Memento is a rather short, fast-paced RPG which puts together great storytelling with old school-pixel graphics. Coming from a team of Japanese RPG makers, what it lacks in length is quite nicely made up with a compelling story, well designed characters and four alternative endings.
You play as Shizuru, a Japanese student who goes on a school trip with her teacher and other fellow pupils. They visit a war museum on an otherwise deserted island and soon enough the events take quite a disturbing turn. Since the place is full of dark memories and Shizuru wanders alone into the islands wilderness, the war relics somehow jump to life as if they were trying to shed light on all that’s happened there in the past. Prepare to be chased by a crashed aircraft or swallowed by a submarine.
The gameplay and graphics have a nice retro style, it almost felt like playing some old classic on Gameboy Color. Given how simple the visuals are, we were really surprised on how the creators made the best out of it and managed to build up the mood to a couple of jump scares and intensely creepy passages. One of the reasons the game works so well is the wise use of sound effects and music. Memento is very quiet, there is no constant theme during the whole gameplay. While there are sound effects, music usually accompanies only the action scenes where Shizuru has to run for her life or save another student from a bunch of slightly pissed porcupines.
We liked the diversity of traps and challenges Shizuru has to overcome. The industrial war artefacts blend together with nature to create deadly weapons, the wilderness poses danger by itself and there is even a giant skeleton which represents ghosts of the past. It is essentially the memories you are facing here since tragic events and injustice happened on the island. Most challenges require getting safely past traps or just running for life. Some of the mechanisms are tricky and call for intuitive thinking. There are often no hints and you have to pay great attention to detail in order to find hidden notes and other indices.
Speaking of running, you have to be fast. As fast as possible. Memento does not tolerate any mistakes whatsoever and one wrong step often leads to death and respawn at the last checkpoint. You can save the game at spots marked by a cross-shaped drawing or artefact. Shizuru can also pray on these spots to replenish health. While you start with 5 hit points, the game does not allow going back to full health once you take damage since Shizuru can only pray when down to one hit point. This means you will spend most of the game playing at around two or three hit points. However most of the chases and traps kill you instantly so it is not such a big issue. Memento is quite difficult and you will probably face most of the challenges more than once. Normally this would be annoying but since the atmosphere is built so well, each try is thrilling and gets more intense.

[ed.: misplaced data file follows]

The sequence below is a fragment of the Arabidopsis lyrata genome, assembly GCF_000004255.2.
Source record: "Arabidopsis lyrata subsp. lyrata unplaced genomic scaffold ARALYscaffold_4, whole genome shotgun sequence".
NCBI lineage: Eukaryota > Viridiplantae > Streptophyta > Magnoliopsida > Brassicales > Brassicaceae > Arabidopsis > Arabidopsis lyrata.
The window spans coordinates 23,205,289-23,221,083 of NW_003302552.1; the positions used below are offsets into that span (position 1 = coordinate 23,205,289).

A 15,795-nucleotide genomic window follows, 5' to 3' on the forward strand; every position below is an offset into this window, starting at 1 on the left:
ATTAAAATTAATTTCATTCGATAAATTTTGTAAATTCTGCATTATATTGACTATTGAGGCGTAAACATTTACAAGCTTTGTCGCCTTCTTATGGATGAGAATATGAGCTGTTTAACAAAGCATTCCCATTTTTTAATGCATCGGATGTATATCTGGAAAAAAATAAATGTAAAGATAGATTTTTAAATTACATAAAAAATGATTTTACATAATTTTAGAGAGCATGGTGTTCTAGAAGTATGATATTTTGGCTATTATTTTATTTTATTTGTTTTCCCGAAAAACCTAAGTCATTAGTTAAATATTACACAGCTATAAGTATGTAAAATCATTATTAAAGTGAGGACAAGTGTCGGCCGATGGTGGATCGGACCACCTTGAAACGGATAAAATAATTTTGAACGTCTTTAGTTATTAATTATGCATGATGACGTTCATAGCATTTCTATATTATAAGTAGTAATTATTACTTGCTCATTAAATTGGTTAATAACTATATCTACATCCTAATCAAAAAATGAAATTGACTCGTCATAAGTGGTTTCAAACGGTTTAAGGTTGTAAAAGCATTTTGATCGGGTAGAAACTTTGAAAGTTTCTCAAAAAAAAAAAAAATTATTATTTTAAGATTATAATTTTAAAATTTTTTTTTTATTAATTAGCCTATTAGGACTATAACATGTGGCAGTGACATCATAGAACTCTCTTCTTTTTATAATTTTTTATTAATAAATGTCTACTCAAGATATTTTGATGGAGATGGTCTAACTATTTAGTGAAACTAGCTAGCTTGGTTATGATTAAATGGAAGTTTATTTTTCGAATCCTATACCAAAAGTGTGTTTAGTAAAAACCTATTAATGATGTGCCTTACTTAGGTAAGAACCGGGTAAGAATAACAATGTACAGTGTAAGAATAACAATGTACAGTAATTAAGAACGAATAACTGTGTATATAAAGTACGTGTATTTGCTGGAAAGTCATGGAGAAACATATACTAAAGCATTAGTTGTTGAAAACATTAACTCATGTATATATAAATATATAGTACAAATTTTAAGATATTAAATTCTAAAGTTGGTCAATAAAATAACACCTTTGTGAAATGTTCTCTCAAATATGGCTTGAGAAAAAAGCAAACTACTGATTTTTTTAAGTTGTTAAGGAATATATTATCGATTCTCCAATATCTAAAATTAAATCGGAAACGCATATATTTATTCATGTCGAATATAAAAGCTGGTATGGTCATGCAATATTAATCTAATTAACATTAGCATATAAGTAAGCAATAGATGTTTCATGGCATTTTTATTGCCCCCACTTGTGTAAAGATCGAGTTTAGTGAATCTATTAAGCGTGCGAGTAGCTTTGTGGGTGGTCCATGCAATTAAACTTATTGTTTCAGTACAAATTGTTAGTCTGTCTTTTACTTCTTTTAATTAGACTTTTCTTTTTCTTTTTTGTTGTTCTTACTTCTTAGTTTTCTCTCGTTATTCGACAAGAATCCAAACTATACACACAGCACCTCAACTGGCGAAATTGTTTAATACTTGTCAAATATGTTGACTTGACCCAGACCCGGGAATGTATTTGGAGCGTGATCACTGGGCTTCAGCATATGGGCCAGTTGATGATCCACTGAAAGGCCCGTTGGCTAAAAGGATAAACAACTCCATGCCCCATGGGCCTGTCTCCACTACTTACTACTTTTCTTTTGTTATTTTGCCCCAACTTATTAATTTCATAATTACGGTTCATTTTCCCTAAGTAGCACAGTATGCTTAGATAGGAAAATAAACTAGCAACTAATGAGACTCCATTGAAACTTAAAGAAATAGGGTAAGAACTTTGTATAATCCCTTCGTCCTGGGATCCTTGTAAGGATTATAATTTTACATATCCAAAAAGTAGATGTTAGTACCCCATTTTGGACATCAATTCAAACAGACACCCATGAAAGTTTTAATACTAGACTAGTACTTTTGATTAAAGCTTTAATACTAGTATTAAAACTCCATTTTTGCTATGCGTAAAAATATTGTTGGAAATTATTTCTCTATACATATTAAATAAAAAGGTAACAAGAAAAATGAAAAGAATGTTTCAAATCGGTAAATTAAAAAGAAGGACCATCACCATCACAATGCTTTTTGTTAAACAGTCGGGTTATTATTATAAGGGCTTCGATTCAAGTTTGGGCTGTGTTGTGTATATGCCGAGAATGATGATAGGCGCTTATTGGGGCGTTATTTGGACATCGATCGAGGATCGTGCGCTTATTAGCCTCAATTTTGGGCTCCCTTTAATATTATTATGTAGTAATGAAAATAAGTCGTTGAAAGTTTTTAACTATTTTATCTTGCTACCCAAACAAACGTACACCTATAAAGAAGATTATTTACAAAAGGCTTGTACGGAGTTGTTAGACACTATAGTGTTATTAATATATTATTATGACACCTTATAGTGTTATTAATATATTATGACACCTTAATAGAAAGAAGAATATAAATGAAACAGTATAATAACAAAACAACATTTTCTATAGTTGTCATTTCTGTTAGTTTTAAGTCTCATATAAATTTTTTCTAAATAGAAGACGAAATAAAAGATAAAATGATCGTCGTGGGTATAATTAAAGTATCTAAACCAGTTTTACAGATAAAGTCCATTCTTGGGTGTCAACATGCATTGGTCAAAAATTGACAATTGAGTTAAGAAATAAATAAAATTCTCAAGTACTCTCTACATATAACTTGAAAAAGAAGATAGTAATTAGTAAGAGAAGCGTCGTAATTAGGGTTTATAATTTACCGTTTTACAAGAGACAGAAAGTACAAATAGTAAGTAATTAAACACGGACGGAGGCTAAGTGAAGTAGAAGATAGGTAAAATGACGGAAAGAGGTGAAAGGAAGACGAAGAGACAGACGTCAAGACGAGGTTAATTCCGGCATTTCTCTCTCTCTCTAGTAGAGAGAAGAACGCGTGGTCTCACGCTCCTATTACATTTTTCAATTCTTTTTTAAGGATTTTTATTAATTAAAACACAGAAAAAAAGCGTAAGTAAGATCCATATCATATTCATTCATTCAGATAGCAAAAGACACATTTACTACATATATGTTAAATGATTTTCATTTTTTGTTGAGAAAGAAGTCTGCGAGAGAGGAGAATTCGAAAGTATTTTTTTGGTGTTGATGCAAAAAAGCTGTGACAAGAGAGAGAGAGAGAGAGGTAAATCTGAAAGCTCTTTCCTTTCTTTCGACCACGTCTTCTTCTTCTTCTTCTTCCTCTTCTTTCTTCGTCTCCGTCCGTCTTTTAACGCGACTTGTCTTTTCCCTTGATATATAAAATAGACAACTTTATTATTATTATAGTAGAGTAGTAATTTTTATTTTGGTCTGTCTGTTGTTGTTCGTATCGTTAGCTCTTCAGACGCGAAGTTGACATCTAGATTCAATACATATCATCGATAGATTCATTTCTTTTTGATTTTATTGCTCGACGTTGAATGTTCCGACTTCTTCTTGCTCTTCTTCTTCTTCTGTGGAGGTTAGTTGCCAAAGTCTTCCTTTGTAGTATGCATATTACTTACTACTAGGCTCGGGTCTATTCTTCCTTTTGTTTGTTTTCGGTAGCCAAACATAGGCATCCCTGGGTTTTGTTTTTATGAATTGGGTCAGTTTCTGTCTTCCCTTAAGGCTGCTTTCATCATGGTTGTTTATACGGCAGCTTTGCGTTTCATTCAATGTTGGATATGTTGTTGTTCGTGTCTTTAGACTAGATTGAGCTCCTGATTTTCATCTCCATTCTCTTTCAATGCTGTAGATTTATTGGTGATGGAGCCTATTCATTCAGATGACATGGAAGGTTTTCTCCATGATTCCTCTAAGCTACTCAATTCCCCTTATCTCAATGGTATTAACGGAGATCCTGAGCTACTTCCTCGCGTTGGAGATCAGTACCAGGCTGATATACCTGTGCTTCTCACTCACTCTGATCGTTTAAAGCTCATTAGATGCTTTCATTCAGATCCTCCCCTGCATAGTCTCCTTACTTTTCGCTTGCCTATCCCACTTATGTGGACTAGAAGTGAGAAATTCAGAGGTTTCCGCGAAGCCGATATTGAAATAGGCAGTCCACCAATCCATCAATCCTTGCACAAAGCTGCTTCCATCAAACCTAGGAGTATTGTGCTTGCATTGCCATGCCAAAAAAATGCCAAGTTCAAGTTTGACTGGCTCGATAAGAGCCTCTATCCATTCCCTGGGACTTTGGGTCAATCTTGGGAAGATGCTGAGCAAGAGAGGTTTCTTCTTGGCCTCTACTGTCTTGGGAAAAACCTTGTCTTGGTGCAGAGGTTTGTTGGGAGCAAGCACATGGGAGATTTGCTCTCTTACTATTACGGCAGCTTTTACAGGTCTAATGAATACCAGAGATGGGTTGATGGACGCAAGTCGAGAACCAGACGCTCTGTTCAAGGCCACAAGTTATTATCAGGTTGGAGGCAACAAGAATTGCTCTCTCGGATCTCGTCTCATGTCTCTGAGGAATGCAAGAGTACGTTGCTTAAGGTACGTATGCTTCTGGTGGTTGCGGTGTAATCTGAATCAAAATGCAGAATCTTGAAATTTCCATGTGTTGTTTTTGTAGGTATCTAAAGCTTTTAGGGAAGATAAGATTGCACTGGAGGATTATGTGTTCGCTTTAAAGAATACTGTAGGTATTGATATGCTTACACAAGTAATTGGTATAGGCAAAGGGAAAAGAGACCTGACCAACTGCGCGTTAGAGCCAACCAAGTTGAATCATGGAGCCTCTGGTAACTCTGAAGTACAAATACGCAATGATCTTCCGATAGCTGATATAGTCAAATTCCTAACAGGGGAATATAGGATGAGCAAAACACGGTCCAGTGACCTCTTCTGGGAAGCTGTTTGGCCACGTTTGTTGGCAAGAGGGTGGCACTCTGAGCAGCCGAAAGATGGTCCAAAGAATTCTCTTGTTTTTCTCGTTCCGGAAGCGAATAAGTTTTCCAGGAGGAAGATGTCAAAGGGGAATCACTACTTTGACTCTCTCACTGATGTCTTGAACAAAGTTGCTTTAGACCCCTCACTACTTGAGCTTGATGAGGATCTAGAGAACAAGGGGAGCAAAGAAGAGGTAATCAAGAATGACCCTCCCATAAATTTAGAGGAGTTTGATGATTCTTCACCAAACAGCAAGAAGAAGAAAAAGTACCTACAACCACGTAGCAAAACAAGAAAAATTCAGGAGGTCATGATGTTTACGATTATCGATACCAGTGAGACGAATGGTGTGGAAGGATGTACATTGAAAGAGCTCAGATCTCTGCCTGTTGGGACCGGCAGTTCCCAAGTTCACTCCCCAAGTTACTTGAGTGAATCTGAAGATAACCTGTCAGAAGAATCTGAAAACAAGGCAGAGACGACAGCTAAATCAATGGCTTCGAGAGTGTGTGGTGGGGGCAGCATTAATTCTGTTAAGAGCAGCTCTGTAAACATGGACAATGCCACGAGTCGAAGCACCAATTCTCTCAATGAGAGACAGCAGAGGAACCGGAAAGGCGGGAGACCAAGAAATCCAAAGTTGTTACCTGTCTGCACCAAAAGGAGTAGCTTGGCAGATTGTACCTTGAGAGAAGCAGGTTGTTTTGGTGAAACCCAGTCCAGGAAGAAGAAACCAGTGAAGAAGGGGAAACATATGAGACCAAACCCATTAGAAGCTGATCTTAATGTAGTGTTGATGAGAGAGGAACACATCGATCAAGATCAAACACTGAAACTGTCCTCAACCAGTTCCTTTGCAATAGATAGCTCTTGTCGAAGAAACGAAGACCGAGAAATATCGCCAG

The saving spots seem quite scarce in the beginning due to high difficulty but once you get familiar with the gameplay, it only gets better. You will also meet another student on your journey who happens to carry a cross pendant so you will be able to save and pray on the go. While this feature is quite handy given the frequent deaths, there are still some annoying parts where the save options do not help. Most of the action parts directly follow cut scenes which you cannot skip. Since you are only able to save the game before a cut scene, you will probably end up watching some of them up to fifteen times and that is quite annoying.
One of the down sides of Memento is the short play time. The whole walkthrough lasts only a bit longer than one hour. However this is relative since the game is difficult and so the real time you will spend on your first go can last up to five hours or even longer. On the other hand, there are three bad and one good possible endings so if you enjoy the story, there is definitely replay potential.
We would recommend this game to fans of story-driven games who do not necessarily need fancy graphics to enjoy the experience as well as anyone who loves Japanese pop culture. Despite a number of flaws, Memento is a memorable experience especially thanks to the well-written script, relatable characters and a sad story with a tweak of horror. LaboGameStudio did a great job showing that a horror game does not necessarily have to be a realistic 3D spectacle to give you the creeps.